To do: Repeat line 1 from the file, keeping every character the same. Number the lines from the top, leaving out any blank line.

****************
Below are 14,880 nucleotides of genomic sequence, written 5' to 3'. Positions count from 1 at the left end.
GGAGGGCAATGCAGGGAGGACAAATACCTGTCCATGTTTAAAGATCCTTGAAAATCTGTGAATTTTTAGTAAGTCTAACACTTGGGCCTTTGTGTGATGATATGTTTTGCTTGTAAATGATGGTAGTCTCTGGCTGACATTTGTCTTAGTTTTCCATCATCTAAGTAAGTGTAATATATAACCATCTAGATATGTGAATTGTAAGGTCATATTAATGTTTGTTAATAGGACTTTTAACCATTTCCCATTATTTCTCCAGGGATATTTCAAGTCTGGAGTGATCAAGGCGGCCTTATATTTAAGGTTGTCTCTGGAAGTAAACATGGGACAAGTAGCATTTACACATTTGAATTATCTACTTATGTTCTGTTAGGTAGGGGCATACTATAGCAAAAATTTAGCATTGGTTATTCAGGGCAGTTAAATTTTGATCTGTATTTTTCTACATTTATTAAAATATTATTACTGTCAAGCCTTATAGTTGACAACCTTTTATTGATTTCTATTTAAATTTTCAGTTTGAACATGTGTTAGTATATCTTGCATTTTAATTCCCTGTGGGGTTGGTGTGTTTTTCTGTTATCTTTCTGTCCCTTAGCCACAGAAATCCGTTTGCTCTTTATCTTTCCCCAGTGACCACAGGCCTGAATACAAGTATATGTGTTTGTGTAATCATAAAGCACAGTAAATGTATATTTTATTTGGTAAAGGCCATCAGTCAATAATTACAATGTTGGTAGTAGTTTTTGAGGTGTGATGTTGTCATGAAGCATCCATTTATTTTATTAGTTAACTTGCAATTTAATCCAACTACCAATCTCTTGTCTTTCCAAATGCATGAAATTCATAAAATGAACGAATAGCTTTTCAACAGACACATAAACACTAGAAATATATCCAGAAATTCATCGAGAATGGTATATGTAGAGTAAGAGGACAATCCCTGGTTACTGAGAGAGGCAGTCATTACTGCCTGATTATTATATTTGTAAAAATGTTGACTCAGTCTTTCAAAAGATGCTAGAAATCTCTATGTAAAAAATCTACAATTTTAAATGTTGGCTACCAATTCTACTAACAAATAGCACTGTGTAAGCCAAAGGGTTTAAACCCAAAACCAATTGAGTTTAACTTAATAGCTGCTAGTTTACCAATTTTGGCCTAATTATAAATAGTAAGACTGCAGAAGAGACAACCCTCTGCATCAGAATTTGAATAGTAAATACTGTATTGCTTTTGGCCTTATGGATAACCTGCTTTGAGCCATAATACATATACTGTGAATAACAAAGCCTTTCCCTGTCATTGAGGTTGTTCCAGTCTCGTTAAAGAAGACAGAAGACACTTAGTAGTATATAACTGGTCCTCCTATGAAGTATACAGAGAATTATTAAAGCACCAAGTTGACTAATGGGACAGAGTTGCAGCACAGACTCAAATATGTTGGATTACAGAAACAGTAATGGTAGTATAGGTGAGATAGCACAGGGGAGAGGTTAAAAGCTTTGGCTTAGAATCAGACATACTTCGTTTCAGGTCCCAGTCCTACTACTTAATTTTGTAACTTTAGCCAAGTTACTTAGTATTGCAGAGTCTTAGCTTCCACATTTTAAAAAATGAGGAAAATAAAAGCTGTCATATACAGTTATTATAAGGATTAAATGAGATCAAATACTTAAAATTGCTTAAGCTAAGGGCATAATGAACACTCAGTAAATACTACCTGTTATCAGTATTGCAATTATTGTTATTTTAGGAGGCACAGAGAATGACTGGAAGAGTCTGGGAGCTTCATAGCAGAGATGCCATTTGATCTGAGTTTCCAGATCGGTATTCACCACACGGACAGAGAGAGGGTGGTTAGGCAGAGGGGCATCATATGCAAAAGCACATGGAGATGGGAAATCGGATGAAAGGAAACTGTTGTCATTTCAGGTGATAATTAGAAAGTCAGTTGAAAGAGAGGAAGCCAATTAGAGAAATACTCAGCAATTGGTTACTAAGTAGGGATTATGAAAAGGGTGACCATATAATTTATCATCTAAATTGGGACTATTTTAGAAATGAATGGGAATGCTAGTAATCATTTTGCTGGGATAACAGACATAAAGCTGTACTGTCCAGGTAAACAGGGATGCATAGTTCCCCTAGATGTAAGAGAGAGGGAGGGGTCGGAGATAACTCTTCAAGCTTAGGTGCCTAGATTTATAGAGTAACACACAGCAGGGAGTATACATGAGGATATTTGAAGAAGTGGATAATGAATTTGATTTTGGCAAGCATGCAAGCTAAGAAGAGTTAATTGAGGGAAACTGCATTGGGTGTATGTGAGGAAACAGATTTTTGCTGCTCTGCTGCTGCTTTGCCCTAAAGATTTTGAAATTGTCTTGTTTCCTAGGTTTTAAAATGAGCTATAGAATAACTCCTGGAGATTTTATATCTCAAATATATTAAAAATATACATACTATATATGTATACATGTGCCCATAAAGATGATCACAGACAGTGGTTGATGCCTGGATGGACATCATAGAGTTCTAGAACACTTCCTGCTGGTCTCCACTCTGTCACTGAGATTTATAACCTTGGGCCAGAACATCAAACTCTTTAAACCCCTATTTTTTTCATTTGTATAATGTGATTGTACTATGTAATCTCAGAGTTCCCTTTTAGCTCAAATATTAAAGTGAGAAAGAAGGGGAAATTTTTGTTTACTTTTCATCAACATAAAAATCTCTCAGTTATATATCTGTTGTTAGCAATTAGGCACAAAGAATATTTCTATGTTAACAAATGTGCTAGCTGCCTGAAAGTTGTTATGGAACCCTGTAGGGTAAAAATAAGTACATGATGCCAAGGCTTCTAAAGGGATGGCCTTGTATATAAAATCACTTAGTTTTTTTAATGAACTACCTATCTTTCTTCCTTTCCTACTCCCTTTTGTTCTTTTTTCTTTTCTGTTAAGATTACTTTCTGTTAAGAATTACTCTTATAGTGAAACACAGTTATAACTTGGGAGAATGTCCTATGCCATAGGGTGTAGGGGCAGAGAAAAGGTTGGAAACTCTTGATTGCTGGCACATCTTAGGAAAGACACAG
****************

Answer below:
Below are 14,880 nucleotides of genomic sequence, written 5' to 3'. Positions count from 1 at the left end.